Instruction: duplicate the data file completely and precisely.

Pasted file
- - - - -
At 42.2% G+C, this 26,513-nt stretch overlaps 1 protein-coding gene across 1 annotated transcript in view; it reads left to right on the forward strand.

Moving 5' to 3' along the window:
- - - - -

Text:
At 42.2% G+C, this 26,513-nt stretch overlaps 1 protein-coding gene across 1 annotated transcript in view; it reads left to right on the forward strand.

Moving 5' to 3' along the window: